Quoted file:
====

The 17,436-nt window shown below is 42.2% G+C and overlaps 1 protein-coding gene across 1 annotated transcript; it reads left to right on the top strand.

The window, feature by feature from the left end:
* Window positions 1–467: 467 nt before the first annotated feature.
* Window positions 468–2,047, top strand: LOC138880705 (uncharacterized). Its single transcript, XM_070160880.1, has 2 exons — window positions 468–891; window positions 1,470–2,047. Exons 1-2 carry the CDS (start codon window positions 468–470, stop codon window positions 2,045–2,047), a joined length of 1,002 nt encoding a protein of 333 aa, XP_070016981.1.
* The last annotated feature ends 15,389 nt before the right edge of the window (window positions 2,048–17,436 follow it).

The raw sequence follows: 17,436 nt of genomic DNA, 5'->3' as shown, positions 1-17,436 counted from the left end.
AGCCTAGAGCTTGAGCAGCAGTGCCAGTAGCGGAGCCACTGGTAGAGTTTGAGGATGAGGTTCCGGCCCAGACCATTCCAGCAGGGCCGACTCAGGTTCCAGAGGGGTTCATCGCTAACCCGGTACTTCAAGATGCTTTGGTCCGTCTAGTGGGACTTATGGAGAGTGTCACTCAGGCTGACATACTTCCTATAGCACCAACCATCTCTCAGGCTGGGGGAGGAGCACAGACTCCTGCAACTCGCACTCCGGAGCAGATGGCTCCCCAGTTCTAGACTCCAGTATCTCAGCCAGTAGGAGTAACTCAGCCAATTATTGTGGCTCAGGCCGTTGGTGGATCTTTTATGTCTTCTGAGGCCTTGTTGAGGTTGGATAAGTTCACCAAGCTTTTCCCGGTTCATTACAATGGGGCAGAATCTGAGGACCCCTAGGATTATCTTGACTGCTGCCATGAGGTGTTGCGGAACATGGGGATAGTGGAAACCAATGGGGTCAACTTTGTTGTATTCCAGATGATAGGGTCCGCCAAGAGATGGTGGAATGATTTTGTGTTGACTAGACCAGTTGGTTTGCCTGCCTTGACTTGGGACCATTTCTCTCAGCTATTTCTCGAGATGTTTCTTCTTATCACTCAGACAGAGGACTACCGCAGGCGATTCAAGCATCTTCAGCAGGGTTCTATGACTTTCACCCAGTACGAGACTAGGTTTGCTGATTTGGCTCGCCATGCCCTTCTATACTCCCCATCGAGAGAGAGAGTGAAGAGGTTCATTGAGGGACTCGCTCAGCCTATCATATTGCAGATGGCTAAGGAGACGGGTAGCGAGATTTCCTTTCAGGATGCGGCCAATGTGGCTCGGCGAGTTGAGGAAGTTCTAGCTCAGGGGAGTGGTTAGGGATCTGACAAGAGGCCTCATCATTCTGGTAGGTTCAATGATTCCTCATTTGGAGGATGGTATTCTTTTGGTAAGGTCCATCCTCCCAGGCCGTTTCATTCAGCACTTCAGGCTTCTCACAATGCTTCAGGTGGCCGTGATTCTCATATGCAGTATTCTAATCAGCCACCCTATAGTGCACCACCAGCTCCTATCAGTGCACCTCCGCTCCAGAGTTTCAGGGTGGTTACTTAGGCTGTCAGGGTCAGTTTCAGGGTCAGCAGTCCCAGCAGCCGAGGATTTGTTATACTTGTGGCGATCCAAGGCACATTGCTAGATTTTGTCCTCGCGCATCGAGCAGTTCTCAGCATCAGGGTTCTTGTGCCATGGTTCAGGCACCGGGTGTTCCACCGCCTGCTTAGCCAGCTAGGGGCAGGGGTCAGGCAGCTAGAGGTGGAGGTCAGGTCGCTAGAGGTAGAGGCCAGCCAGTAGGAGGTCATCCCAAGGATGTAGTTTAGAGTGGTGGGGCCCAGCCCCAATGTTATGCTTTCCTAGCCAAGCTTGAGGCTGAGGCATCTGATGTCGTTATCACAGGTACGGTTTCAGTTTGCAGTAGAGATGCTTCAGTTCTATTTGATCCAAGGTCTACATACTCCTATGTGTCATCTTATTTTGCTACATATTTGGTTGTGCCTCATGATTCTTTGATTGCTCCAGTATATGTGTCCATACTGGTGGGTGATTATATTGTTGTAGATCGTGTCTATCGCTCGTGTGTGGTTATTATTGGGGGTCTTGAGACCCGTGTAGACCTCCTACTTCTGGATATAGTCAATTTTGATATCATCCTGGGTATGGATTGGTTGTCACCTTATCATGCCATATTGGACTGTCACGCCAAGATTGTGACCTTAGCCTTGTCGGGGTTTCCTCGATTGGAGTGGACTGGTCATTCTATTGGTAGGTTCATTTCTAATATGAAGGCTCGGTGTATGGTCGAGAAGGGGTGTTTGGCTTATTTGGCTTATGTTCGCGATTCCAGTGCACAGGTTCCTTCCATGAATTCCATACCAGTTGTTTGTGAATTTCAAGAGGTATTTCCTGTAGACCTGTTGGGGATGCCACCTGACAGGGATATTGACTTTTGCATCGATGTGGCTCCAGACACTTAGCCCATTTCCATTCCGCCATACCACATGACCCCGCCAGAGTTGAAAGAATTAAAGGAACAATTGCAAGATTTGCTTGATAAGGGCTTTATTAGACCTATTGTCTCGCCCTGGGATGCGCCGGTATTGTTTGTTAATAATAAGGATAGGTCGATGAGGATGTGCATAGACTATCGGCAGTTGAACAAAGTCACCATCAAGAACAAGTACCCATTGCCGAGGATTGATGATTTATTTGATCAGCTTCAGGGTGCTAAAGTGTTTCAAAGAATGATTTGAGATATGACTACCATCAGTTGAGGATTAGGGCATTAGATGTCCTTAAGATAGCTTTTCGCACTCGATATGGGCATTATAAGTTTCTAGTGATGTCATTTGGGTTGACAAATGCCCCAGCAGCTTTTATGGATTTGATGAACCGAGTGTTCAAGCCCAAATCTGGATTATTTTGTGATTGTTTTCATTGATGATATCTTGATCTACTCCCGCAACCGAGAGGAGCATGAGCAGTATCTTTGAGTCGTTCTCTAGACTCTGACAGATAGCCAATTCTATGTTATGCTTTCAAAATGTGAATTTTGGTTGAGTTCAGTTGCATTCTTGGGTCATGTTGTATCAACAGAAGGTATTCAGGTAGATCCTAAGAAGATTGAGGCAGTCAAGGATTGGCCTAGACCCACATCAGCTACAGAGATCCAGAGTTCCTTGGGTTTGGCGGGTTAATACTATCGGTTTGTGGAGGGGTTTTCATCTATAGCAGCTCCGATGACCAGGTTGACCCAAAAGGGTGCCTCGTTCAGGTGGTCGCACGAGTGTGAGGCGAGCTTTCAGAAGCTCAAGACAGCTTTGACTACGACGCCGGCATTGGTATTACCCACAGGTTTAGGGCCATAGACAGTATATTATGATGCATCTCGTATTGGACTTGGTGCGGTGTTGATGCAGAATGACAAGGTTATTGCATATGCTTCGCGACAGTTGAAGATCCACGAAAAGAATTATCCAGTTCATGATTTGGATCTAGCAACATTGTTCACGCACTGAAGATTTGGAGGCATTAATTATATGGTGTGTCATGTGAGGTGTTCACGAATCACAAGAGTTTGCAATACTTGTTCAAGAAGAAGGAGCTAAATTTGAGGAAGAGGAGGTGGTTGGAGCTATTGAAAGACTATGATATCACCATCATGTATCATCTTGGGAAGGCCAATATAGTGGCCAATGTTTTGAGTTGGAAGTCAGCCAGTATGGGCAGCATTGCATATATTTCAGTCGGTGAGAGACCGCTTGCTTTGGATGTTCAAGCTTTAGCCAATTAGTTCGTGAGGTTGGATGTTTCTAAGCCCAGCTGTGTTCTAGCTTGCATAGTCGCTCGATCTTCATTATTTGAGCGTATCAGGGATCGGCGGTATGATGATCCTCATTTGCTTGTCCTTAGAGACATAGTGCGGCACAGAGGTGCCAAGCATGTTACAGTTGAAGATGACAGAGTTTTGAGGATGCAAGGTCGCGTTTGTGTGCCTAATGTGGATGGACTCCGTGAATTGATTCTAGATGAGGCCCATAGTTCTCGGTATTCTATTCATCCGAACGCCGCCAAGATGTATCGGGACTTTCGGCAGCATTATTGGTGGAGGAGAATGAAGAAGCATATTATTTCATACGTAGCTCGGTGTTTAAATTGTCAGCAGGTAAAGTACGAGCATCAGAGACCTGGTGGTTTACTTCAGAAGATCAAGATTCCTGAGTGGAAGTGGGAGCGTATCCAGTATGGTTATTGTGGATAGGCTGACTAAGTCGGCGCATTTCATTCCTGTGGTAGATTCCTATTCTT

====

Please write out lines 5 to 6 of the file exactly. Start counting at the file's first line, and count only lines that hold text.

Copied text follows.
* The last annotated feature ends 15,389 nt before the right edge of the window (window positions 2,048–17,436 follow it).

The raw sequence follows: 17,436 nt of genomic DNA, 5'->3' as shown, positions 1-17,436 counted from the left end.